The Baltimore Museum of Art’s controversial proposal to auction three works by Clyfford Still, Brice Marden and Andy Warhol from its collections, to raise funds to diversify and maintain its collections, has been shelved.
The practice, commonly called “deaccessioning,” has provoked strong reactions and much debate in the last few months.
“1957-G” by Clyfford Still was estimated to sell for US$12 to 18 million (between €10.3 and 15.4 million) while Brice Marden’s “3” was expected at US$15 million (€12.8 million) at a sale at at Sotheby’s this evening. Andy Warhol’s monumental “The Last Supper” was expected to fetch US$40 million (€34.2 million) at a private sale.
The sale of these pieces, which could potentially have generated US$65 million (€55 million), would have permitted the Baltimore Museum of Art to “rebalance” its collections, adding more works by women and artists of color. The American museum‘s “Endowment for the Future” financial plan would also have allowed it to fund the research, conservation, documentation and exhibition costs for these new works, as well as increase the salaries of employees and offer longer opening hours.
“We believe unequivocally that museums exist to serve their communities through experiences with art and artists. We firmly believe that museums and their collections have been built on structures that we must work, through bold and tangible action, to reckon with, modify, and reimagine as structures that will meet the demands of the future,” said the museum in a statement.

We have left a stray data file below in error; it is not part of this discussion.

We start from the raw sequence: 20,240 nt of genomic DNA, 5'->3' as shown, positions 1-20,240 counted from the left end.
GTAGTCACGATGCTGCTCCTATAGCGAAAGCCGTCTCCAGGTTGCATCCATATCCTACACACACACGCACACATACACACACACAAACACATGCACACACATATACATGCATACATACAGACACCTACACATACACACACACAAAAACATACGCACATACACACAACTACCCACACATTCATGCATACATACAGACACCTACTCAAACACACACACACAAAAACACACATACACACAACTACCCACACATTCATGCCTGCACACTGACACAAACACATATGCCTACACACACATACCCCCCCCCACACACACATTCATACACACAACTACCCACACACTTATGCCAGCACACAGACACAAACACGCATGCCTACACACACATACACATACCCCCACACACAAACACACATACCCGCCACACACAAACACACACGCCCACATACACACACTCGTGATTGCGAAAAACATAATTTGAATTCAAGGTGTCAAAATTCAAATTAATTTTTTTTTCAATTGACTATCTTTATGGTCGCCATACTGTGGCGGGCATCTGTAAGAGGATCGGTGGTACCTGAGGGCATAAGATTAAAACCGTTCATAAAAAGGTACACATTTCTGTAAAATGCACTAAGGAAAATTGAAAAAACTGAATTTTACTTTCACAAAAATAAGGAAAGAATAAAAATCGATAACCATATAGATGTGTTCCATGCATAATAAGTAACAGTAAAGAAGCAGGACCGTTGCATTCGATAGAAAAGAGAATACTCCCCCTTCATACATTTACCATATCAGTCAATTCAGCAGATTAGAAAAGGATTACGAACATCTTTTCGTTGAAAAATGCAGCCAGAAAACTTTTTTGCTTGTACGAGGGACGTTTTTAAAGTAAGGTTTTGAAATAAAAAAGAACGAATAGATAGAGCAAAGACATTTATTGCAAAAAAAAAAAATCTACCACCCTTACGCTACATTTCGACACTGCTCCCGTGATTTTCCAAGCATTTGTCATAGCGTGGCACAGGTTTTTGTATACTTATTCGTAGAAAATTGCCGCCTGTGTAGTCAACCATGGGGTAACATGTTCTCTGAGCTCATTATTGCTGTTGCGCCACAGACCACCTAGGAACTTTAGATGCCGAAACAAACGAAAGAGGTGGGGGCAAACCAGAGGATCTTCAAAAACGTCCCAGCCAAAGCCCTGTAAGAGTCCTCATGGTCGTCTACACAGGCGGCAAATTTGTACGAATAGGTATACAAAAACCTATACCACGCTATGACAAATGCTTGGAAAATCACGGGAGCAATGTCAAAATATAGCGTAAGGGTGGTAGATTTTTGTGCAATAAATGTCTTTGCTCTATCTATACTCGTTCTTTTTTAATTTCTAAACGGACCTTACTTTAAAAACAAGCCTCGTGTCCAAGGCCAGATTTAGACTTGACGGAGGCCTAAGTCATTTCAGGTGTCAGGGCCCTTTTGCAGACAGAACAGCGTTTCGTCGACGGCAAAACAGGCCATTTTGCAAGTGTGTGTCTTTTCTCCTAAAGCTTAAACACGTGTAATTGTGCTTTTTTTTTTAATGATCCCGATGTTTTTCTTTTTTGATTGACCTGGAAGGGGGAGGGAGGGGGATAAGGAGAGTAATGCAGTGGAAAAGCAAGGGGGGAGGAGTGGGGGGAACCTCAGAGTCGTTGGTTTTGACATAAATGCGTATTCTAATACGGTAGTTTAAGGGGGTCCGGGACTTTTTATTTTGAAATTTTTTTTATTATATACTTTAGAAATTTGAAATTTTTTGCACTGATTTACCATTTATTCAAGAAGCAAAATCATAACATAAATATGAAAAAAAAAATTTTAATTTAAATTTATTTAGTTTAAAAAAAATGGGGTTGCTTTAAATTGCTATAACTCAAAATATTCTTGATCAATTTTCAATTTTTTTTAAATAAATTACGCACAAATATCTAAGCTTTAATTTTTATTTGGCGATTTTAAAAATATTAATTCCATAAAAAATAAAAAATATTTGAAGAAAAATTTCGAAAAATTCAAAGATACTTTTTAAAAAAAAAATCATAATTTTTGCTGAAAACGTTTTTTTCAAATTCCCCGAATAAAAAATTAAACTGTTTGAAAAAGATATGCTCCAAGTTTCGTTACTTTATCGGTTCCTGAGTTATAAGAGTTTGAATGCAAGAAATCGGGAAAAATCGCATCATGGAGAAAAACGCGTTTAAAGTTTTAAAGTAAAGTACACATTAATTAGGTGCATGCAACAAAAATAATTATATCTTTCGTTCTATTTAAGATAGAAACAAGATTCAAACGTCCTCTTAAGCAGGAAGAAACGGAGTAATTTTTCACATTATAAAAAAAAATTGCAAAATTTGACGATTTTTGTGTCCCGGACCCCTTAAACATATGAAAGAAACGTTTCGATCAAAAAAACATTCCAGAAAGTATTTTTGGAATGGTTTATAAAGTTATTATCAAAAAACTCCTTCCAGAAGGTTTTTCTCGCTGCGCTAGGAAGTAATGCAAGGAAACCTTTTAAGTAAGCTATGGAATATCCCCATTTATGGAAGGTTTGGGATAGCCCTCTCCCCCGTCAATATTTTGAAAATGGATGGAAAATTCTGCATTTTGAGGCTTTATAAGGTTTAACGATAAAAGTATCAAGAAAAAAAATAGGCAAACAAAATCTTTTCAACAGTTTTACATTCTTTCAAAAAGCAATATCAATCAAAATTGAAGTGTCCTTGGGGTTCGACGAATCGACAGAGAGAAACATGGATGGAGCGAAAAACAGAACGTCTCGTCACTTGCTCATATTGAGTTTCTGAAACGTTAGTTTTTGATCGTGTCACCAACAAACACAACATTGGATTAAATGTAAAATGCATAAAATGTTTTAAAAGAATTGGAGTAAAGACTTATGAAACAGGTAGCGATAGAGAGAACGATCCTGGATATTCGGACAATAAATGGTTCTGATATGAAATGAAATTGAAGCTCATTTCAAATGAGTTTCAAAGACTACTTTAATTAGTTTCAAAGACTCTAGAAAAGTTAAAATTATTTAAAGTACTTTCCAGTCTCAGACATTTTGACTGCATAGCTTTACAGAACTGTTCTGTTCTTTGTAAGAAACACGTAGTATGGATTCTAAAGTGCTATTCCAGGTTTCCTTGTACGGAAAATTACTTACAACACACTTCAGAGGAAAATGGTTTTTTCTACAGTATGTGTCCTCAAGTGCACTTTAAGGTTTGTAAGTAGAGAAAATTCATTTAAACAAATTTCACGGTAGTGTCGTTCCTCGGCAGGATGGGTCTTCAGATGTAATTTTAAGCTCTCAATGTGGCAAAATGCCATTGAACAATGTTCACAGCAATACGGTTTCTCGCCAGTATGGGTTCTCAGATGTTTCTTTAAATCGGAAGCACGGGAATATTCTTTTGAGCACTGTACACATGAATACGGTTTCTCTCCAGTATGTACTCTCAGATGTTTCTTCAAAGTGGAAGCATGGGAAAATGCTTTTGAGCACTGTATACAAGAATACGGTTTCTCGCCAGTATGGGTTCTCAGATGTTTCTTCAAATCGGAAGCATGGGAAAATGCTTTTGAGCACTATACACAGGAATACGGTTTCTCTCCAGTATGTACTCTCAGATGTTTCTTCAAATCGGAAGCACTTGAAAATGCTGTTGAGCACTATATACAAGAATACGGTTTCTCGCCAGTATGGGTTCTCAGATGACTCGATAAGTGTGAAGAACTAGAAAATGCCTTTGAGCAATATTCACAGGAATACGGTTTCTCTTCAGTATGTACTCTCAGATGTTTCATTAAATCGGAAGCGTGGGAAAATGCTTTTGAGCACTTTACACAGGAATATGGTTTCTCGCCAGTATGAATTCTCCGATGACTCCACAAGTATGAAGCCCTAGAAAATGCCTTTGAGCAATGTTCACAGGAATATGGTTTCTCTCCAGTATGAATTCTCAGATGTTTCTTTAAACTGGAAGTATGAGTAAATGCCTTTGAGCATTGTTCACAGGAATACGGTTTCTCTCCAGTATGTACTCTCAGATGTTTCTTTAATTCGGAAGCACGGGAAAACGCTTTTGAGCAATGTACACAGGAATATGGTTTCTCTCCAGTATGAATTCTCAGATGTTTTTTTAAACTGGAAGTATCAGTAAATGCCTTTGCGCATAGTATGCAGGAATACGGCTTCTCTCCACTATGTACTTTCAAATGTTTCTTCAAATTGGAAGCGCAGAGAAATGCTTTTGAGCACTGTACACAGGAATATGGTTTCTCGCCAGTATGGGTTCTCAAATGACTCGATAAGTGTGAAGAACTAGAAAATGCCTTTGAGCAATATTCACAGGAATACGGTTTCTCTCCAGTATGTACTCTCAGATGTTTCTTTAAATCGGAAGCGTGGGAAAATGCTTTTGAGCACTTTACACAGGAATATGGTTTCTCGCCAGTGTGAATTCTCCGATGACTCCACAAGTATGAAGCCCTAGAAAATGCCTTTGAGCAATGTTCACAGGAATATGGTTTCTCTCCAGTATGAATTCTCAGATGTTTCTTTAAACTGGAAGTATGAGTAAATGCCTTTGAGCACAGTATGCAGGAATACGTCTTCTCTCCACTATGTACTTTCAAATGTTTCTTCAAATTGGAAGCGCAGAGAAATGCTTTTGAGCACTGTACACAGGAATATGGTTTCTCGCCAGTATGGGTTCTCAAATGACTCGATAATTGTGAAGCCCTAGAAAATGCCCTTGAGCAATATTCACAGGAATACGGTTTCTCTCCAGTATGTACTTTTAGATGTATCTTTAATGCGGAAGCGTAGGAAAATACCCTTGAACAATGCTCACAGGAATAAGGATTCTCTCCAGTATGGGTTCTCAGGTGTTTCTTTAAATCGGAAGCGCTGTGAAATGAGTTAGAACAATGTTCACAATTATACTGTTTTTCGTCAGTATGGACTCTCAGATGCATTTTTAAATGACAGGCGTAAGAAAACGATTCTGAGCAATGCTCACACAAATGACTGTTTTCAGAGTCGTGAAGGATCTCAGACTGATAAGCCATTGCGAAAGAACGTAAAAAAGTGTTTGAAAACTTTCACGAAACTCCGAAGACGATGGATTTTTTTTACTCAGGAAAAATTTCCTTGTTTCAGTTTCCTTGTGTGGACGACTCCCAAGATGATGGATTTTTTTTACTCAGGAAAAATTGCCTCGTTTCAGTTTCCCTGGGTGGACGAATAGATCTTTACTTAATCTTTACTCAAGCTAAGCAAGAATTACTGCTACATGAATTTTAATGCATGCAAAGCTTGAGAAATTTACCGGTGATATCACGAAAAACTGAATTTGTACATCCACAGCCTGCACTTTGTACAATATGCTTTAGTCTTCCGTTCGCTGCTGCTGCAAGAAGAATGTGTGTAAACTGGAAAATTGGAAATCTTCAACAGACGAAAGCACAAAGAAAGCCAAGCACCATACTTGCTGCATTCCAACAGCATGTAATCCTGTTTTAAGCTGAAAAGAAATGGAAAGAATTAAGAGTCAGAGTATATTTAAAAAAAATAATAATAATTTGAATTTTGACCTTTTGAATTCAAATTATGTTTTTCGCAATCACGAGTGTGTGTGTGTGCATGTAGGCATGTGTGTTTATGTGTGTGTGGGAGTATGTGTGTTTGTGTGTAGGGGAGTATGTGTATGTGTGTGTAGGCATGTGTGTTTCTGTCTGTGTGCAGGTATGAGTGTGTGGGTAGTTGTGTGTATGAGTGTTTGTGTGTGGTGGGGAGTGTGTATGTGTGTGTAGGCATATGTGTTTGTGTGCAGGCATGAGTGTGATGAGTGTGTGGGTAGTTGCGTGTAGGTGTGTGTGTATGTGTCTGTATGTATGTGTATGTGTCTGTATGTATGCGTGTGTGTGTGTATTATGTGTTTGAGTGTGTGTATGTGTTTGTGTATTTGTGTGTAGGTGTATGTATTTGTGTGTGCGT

The board of trustees and industry group the Association of Art Museum Directors (AAMD), however, were unconvinced. Two Baltimore Museum of Art board members rescinded US$50 million in pledged donations, while the AAMD appeared to reverse the temporary guidelines it had issued in April to help cultural institutions weather the pandemic. These directives had relaxed the rules about deaccessioning to permit US museums to sell certain works to finance the care of their permanent collections.
“I recognise that many of our institutions have long-term needs—or ambitious goals—that could be supported, in part, by taking advantage of these resolutions to sell art. But however serious those long-term needs or meritorious those goals, the current position of AAMD is that the funds for those must not come from the sale of deaccessioned art,” said Brent Benjamin, president of the Association of Art Museum Directors and the director of the St. Louis Art Museum, in an October 27 letter.
While this official statement did not explicitly mention the BMA, opponents of the sale of the Still, Marden and Warhol works seized upon it as proof that the museum’s plans were in violation of AAMD directives.
The Baltimore Museum of Art isn’t the only US cultural institution contemplating letting go of some of its possessions in response to the pandemic. The Brooklyn Museum recently auctioned off a dozen pieces from its collection at Christie’s, hoping to receive up to US$40 million (€34 million) to finance the upkeep of its collections. Among them was Lucas Cranach the Elder’s “Lucretia” portrait, which surpassed its initial estimation of US$1.8 million to see the hammer fall at US$5 million (€4.3 million).
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